Hong Kong election: Democrats seek to recapture lost ground

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Polling kicked off across Hong Kong in crucial by-elections on Sunday, with opposition democrats urging the city’s 2.1 million eligible voters to cast “protest” ballots against perceived meddling from China’s Communist Party rulers.

The by-elections will fill four legislative council seats once held by pro-democracy lawmakers who were ousted from public office after authorities deemed they’d failed to take valid oaths of office. Critics slammed the move as politically motivated to weaken the opposition.

Prior to Sunday’s polls, several prominent democracy activists including Agnes Chow were barred from running, drawing some international criticism, including from the European Union.

The opposition has since been hobbled in the 70-member legislature, having lost its power to veto most legislation, with pro-establishment and pro-Beijing parties now dominating.

Some democrats in the city of 7.3 million say these polls are crucial to redress the injustice of the disqualifications, and to prevent the council becoming a rubber-stamp parliament, like the National People’s Congress in Beijing.

“This is a protest vote, a war on public opinion and a de facto referendum. It will show if Hong Kong people agree or disagree with the disqualifications,” said 21-year-old student democracy activist Joshua Wong as he voted on Sunday.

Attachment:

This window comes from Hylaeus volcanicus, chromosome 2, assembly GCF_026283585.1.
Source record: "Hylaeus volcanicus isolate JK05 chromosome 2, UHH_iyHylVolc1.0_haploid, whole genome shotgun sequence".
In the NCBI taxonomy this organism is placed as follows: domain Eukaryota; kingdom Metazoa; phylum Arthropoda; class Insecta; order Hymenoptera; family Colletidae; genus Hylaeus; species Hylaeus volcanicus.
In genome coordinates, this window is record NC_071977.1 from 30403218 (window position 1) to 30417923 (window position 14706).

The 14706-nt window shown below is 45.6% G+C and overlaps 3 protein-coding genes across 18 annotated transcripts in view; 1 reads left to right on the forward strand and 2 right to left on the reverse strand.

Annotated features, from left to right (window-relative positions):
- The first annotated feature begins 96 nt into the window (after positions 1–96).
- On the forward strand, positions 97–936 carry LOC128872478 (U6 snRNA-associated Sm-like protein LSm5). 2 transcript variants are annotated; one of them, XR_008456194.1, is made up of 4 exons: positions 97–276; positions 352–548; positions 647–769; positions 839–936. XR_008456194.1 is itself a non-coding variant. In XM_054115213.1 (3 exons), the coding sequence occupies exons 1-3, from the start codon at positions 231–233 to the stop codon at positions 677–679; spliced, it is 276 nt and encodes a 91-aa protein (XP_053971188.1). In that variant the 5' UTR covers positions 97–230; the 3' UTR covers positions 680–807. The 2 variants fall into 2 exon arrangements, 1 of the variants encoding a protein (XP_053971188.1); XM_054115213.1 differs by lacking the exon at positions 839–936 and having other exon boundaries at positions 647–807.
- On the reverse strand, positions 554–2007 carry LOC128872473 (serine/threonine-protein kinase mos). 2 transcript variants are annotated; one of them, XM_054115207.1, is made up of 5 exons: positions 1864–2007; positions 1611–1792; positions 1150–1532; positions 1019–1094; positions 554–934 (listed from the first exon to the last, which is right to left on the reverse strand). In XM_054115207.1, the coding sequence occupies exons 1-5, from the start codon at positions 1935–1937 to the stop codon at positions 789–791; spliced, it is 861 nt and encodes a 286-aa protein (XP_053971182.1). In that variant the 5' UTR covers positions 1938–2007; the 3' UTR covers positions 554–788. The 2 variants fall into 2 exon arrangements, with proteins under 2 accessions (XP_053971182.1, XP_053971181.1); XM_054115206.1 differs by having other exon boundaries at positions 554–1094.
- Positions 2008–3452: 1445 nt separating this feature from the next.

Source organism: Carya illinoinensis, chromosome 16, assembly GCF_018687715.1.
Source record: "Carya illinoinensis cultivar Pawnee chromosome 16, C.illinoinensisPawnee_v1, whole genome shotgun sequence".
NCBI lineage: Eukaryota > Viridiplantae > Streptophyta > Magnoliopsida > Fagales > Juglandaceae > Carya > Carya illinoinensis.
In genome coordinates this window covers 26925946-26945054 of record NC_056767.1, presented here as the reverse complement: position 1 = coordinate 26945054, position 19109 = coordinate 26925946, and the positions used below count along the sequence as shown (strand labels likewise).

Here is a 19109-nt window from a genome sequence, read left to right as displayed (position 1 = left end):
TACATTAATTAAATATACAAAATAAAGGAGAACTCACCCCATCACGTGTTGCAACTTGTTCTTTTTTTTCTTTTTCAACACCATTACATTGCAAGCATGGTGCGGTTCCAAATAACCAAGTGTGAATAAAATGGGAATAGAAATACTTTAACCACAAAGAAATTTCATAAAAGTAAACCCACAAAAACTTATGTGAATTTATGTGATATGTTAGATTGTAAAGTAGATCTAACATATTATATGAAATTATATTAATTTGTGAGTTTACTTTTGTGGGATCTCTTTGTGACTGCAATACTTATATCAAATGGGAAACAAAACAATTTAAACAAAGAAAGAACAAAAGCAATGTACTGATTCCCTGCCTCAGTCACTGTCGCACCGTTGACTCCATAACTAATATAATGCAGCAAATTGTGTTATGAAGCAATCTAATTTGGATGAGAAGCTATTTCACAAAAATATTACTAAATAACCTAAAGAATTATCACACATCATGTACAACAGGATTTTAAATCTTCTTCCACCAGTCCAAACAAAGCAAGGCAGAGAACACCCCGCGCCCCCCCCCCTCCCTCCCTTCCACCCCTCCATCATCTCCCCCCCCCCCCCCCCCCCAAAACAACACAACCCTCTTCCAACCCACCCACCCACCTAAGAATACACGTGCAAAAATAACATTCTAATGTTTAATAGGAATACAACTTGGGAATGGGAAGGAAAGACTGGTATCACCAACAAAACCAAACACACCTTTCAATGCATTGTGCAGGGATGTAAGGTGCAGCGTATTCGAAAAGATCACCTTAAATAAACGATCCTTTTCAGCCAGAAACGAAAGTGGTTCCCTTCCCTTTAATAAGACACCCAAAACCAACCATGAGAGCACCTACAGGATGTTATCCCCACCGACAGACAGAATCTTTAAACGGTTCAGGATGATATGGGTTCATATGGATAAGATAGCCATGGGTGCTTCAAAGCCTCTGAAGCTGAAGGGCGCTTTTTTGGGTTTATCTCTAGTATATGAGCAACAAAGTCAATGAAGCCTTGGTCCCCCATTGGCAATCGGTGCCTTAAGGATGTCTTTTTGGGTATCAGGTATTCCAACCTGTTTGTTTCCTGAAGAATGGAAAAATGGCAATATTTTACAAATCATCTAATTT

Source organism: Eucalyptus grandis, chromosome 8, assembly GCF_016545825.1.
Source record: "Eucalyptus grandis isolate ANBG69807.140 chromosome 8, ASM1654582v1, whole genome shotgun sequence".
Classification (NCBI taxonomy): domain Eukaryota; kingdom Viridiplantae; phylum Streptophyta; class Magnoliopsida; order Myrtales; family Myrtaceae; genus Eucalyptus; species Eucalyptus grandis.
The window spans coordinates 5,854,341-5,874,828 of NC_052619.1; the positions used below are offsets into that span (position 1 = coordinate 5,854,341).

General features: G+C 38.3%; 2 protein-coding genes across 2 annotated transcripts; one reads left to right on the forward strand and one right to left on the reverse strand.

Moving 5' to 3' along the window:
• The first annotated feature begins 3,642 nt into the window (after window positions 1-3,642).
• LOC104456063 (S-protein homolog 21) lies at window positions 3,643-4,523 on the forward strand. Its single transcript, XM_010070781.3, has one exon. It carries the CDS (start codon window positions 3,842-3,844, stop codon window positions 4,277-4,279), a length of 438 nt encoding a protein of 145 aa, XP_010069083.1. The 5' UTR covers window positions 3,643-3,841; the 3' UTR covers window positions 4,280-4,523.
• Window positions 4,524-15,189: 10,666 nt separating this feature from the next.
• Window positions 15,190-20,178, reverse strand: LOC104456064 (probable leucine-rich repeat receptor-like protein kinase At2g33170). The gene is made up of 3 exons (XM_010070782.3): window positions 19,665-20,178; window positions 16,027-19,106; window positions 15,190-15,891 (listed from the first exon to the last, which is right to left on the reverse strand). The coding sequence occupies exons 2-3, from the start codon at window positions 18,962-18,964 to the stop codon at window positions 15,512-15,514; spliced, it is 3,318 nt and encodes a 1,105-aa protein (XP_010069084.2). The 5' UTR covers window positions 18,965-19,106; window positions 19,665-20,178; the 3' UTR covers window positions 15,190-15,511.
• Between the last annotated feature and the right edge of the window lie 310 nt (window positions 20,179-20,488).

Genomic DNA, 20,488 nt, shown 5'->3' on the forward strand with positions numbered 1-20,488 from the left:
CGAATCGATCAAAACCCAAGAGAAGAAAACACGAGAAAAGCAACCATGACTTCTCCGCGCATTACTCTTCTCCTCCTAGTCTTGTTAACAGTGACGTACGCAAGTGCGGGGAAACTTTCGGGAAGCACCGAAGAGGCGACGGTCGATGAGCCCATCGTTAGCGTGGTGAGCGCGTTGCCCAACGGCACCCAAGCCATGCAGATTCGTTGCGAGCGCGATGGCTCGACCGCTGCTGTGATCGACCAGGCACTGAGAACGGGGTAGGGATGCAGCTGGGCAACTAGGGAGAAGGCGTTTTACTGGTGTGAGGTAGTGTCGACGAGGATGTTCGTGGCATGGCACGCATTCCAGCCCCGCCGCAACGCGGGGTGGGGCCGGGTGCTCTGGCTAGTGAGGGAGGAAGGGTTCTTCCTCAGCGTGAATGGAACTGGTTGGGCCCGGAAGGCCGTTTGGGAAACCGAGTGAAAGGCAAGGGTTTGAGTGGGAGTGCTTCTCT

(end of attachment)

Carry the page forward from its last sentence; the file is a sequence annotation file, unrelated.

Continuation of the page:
“Hong Kong’s system no longer has checks and balances and the rule of law we knew of has already become rule by law.”

Hong Kong’s leader Carrie Lam voted at a school in the exclusive Peak district but declined to speak with reporters as a small group of protesters scuffled with police nearby.

A pro-democracy protester carrying a cartoon of Hong Kong Chief Executive Carrie Lam is taken away by the police before Lam arrives to vote during a Legislative Council by-election in Hong Kong, China March 11, 2018. REUTERS/Bobby Yip

A former Hong Kong leader, Tung Chee-Hwa, said the elections were important as Hong Kong was at a “critical juncture”.

“The time for squabbling should be over,” he said, calling on voters to back those who are “constructive, practical and truly want to serve Hong Kong.”

Fifteen candidates are running for four seats, though the results are hard to predict amid a subdued mood with early voter turnout on the low side, according to government figures.

 

“(The disqualifications) were definitely wrong,” said one voter, 60-year-old Cheng Siu-ngor. “I hope after this time, more young people can rise up.”

The prospect of China’s President Xi Jinping staying in office indefinitely following the proposed abolition of term limits, has also stoked some unease amongst critics, given Xi’s relative tough line on the freewheeling Asian financial hub.

During a visit to Hong Kong last July, Xi warned Beijing won’t tolerate any challenge to its authority.

After more than a century of British colonial rule, Hong Kong returned to China in 1997 under a “one country, two systems” formula which guarantees it a high degree of autonomy and the promise of eventual universal suffrage.

Over the past two decades however, tensions have simmered and occasionally boiled over with activists pushing in vain for full democracy amidst opposition from Beijing.

Since the massive street protests of late 2014 that blocked major roads for 79 days, critics say authorities have sought to suppress and demoralize a younger generation of activists — some of whom were jailed and face lawsuits.

 

Zainab Sa’id